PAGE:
Pump it (The workout song) – Decorated rather well with good thump, average lyrics and promising vocals of Yash Narvekar, Pump It (The Workout Song) doesn’t try too hard to be anything more than a workout song. The energy of the song is infectious, but that’s just about it.

With the premise of the film being so interesting and new, we would have certainly liked some more effort to be put into its music. Overall, Ki & Ka is an average music album and that is not saying much, because the overall music scene in Hindi films off late, can at best be described as Boo & Bah!

Ghanchakkar – Music review

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Staying close to the premise of the film is not something most music composers know in our lovely industry. Recently though, Music albums of Go Goa Gone and few others have successfully wrapped themselves around the feel of the film and boy were they good!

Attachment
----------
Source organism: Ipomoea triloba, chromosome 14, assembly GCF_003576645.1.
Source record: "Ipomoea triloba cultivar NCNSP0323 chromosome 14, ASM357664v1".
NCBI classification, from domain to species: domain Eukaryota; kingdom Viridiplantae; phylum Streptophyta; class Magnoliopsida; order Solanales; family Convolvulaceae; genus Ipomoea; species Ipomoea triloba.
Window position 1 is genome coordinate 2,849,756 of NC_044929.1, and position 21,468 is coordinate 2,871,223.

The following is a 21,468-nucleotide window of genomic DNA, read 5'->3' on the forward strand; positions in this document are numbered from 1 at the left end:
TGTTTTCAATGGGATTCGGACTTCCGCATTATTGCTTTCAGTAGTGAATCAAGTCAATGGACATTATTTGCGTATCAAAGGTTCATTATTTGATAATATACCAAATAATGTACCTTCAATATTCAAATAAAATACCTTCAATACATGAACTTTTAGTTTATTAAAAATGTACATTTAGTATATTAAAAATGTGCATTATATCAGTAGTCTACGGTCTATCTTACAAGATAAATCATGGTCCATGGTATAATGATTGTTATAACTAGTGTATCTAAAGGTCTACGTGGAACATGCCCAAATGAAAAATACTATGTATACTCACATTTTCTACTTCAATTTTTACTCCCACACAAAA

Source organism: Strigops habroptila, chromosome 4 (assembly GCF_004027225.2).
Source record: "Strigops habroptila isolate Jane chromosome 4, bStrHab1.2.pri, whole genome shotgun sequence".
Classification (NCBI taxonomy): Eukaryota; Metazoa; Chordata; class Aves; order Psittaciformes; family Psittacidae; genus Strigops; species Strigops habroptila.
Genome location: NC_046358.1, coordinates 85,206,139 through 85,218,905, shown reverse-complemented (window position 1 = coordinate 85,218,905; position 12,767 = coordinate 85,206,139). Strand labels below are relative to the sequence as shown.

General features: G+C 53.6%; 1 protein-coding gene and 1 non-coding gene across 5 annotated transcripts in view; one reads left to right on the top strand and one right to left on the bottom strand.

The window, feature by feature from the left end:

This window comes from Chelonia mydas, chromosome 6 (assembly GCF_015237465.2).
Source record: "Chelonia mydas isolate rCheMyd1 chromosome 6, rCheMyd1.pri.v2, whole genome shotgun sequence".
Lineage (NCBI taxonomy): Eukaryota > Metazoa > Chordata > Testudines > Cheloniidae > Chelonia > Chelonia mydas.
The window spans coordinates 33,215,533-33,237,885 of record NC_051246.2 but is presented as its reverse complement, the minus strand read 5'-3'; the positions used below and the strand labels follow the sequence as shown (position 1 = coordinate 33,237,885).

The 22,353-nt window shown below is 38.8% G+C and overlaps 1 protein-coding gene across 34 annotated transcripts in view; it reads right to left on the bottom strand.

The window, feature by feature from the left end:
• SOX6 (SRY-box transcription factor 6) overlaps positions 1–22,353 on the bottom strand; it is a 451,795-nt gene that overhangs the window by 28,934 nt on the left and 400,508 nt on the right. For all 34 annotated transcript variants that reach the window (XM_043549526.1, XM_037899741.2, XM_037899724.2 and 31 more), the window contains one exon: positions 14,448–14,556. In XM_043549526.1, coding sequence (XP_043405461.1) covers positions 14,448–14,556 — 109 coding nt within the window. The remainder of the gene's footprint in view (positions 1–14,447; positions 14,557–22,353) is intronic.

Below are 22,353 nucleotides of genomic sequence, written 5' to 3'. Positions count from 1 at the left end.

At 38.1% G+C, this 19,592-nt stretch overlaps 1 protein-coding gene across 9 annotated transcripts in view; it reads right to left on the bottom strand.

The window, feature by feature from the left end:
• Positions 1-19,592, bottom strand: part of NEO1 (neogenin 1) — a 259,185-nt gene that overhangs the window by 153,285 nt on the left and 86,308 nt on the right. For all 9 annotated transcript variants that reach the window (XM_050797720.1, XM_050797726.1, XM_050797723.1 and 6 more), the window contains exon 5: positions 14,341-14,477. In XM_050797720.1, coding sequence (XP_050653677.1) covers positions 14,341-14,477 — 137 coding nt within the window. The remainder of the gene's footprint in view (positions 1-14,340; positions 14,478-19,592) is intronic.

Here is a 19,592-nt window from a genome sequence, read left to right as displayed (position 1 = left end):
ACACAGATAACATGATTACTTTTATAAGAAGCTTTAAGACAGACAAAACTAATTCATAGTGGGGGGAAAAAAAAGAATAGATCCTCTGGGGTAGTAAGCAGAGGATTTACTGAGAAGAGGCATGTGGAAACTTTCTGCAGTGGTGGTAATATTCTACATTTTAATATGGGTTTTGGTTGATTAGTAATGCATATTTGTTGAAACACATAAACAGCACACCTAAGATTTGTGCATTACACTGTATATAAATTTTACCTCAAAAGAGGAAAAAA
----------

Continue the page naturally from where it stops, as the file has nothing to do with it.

Amit Trivedi’s latest offering – Ghanchakkar joins the league of such wonderful attempts and how!

1. Ghanchakkar babu – Sax, percussions, brass bands and a superb army of female backup singers accompany Amit trivedi who rocks, hip hops and basically makes a superb song that briefly appears to be on ‘motorwada’ template but the words penned here take the song miles ahead of any fun song we have heard this year so far. Amitabh bhattacharya is clearly enjoying his work and HOW! The double track sound in the second part of both the antraas is just an excellent touch by Trivedi! I don’t think I will get over this song for a long time to come.